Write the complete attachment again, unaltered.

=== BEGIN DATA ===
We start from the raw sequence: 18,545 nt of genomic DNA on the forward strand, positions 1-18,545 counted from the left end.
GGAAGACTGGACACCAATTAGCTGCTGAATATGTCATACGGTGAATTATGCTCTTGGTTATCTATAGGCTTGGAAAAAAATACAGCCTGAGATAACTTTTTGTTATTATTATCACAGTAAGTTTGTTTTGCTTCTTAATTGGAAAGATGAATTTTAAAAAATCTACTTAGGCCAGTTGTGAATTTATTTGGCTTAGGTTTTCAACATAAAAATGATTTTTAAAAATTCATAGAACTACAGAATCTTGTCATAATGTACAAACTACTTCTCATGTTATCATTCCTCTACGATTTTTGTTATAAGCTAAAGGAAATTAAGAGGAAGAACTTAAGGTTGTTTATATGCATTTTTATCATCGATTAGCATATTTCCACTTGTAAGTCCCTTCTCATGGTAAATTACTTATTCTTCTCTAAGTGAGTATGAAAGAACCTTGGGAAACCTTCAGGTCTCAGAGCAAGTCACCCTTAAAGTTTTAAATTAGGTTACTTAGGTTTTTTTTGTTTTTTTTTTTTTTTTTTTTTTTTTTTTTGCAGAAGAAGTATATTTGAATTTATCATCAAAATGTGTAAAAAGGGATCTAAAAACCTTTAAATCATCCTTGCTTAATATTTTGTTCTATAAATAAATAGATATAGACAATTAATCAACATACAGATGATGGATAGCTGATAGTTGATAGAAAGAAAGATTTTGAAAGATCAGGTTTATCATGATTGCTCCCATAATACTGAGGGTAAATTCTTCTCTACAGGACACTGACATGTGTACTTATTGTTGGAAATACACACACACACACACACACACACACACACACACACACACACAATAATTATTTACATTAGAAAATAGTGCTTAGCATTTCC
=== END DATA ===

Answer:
We start from the raw sequence: 18,545 nt of genomic DNA on the forward strand, positions 1-18,545 counted from the left end.
GGAAGACTGGACACCAATTAGCTGCTGAATATGTCATACGGTGAATTATGCTCTTGGTTATCTATAGGCTTGGAAAAAAATACAGCCTGAGATAACTTTTTGTTATTATTATCACAGTAAGTTTGTTTTGCTTCTTAATTGGAAAGATGAATTTTAAAAAATCTACTTAGGCCAGTTGTGAATTTATTTGGCTTAGGTTTTCAACATAAAAATGATTTTTAAAAATTCATAGAACTACAGAATCTTGTCATAATGTACAAACTACTTCTCATGTTATCATTCCTCTACGATTTTTGTTATAAGCTAAAGGAAATTAAGAGGAAGAACTTAAGGTTGTTTATATGCATTTTTATCATCGATTAGCATATTTCCACTTGTAAGTCCCTTCTCATGGTAAATTACTTATTCTTCTCTAAGTGAGTATGAAAGAACCTTGGGAAACCTTCAGGTCTCAGAGCAAGTCACCCTTAAAGTTTTAAATTAGGTTACTTAGGTTTTTTTTGTTTTTTTTTTTTTTTTTTTTTTTTTTTTTGCAGAAGAAGTATATTTGAATTTATCATCAAAATGTGTAAAAAGGGATCTAAAAACCTTTAAATCATCCTTGCTTAATATTTTGTTCTATAAATAAATAGATATAGACAATTAATCAACATACAGATGATGGATAGCTGATAGTTGATAGAAAGAAAGATTTTGAAAGATCAGGTTTATCATGATTGCTCCCATAATACTGAGGGTAAATTCTTCTCTACAGGACACTGACATGTGTACTTATTGTTGGAAATACACACACACACACACACACACACACACACACACACACACACAATAATTATTTACATTAGAAAATAGTGCTTAGCATTTCC